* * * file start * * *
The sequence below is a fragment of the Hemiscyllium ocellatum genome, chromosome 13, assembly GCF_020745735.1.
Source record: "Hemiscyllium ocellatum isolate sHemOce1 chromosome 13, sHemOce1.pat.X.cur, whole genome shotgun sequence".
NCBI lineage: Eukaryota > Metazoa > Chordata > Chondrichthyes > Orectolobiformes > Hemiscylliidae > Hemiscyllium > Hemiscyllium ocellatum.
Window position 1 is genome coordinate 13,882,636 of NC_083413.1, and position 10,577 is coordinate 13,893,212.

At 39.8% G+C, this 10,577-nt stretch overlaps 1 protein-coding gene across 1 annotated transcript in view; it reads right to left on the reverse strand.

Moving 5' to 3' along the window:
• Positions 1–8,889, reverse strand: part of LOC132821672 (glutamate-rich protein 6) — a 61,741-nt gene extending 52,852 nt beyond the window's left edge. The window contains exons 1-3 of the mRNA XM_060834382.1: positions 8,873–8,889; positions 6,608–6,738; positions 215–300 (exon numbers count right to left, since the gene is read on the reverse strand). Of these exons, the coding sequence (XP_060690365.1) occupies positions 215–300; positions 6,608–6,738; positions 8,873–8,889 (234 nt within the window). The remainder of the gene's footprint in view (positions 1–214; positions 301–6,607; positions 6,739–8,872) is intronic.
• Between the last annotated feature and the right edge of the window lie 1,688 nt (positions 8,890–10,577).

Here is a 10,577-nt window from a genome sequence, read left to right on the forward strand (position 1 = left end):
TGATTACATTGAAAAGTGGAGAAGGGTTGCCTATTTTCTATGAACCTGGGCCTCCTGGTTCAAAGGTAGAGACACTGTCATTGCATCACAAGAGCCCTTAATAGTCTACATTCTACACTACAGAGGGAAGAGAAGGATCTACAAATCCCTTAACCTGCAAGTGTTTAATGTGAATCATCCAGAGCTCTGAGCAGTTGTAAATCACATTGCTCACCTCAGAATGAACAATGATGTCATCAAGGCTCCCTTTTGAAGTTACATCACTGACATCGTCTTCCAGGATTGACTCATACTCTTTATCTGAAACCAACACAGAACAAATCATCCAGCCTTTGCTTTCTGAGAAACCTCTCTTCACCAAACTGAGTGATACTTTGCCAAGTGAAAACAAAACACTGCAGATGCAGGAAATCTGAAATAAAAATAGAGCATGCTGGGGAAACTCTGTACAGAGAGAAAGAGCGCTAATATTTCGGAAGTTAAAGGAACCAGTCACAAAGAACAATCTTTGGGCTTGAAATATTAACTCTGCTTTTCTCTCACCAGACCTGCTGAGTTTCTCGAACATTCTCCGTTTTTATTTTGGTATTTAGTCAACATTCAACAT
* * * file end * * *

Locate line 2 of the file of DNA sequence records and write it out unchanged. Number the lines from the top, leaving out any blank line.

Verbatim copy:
Source record: "Hemiscyllium ocellatum isolate sHemOce1 chromosome 13, sHemOce1.pat.X.cur, whole genome shotgun sequence".